My Seven Favorite Nonfiction Picture Books I Reviewed in 2017

Some of these are not strictly nonfiction but I felt they were informative enough to include in this list. They are in no particular order. Click on the titles to read the reviews.

Coming to Canada: Building a Life in a New Land by Susan Hughes.

This is a nonfiction history book is organized into easy-to-read sections. Is quite up to date and inclusive. It begins with the arrival of the aboriginal peoples. It follows through with the Acadians and the Great Expulsion, an example of how prejudice and politics can destroy the lives of ordinary people. Throughout the book, it honestly shows the cruelties and failures done while building our country.


A is for Anaconda: A Rainforest Alphabet by Anthony D. Fredericks. Illustrated by Laura Regan.

This is not an alphabet book for preschool or kindergarten children. In fact, calling it an alphabet book could be misleading. It is, in fact, an extensive resource book for information about rainforests.


Why I Love Canada. Illustrated by Daniel Howarth.

I really liked this book until I researched it because of a small notation on the cover. Now I love it. Each of the sentences was written by a child in Alberta. (That explains the buffalo.) The illustrator then took the sentences and created the book. This is the kind of think I loved doing when I was a primary teacher. Children have a wonderful way of noticing the beautiful.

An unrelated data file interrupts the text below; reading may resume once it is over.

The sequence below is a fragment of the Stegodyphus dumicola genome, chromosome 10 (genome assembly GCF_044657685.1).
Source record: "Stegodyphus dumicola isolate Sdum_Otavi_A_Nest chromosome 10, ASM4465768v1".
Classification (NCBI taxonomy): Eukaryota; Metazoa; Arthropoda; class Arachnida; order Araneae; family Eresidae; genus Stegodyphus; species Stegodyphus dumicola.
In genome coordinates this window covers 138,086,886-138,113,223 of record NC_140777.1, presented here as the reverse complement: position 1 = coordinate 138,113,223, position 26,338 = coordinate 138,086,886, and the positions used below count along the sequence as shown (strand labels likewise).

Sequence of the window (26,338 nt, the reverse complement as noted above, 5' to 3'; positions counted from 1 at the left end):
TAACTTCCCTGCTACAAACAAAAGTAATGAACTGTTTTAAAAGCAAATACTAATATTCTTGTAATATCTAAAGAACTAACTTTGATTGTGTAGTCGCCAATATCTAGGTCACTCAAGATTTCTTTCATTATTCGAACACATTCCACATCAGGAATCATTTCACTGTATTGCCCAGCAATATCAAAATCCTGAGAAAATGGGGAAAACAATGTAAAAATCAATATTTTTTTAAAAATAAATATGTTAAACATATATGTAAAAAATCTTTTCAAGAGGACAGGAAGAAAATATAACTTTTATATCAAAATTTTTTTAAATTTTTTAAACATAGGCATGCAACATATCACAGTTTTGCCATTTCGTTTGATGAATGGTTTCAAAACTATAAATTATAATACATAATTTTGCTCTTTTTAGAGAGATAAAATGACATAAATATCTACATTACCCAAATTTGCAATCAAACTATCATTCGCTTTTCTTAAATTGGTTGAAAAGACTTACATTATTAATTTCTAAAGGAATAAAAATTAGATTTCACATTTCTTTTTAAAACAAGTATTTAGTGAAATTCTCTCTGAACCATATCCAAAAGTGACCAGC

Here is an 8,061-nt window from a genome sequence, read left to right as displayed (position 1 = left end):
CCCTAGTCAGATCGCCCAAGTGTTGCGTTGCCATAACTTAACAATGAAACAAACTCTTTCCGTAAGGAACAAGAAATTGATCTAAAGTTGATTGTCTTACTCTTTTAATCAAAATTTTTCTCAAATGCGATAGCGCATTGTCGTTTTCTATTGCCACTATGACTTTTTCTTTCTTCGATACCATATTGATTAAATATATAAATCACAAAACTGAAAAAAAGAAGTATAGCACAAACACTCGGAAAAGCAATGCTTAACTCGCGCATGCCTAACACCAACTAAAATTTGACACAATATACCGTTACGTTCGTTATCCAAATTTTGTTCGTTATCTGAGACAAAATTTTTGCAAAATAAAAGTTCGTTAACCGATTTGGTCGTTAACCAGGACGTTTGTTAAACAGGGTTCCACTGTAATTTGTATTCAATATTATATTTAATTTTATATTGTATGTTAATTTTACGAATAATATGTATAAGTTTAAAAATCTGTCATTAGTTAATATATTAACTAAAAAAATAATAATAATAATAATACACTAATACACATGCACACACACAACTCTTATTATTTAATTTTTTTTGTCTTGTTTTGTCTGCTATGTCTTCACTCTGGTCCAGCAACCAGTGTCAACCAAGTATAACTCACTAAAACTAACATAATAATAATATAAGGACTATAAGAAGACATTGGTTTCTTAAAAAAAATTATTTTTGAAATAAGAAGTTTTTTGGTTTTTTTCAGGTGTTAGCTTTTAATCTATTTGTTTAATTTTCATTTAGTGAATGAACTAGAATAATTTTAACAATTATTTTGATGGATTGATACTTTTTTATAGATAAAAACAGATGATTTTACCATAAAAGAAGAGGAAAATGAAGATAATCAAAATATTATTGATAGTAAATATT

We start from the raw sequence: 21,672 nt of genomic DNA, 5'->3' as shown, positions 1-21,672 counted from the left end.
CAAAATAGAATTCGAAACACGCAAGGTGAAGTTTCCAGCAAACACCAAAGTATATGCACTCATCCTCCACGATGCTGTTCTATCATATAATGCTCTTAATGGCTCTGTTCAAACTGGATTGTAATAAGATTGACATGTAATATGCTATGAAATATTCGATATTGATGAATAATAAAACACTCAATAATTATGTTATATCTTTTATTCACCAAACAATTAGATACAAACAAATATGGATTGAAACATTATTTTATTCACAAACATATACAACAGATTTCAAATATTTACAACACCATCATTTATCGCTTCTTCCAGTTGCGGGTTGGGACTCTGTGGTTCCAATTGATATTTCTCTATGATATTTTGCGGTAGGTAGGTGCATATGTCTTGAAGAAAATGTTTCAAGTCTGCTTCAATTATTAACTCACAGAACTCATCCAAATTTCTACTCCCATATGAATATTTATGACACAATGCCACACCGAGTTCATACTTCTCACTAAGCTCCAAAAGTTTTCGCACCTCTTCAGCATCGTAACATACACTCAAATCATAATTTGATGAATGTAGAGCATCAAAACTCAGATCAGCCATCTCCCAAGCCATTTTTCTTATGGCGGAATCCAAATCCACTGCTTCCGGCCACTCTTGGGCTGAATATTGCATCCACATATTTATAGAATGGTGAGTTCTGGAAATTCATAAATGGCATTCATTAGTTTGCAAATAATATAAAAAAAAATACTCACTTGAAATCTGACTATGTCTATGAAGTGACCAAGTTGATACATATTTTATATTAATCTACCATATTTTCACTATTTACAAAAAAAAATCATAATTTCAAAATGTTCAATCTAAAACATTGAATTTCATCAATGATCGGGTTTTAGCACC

Eating Green by Molly Aloian.

Although this picture book is written for children, it is a reminder for people of all ages of the impact of our choices.


Herds of Birds Oh How Absurd! by S.J. Bushue and Deb McQueen.

Readers learn that deer, dinosaurs, elephants, hippos, horses, kangaroos, llamas, moose, pigs, reindeer, seals, walruses, yaks, and zebras all travel in herds. But porcupines, flamingos, hamsters, alligators, butterflies, lions, toads, ferrets, geese, nightingales, dolphins, penguins, hummingbirds, and monkeys are identified by a different collective noun.


Seasons of Joy: Every Day is For Outdoor Play written and illustrated by Claudia Marie Lenart.

The book explores the four seasons, three pages dedicated to each one. The story is written in poetic prose and although there are occasional rhymes, it does not try to be a rhyming book. On each page, children participate in imaginative, child driven, outdoor activities.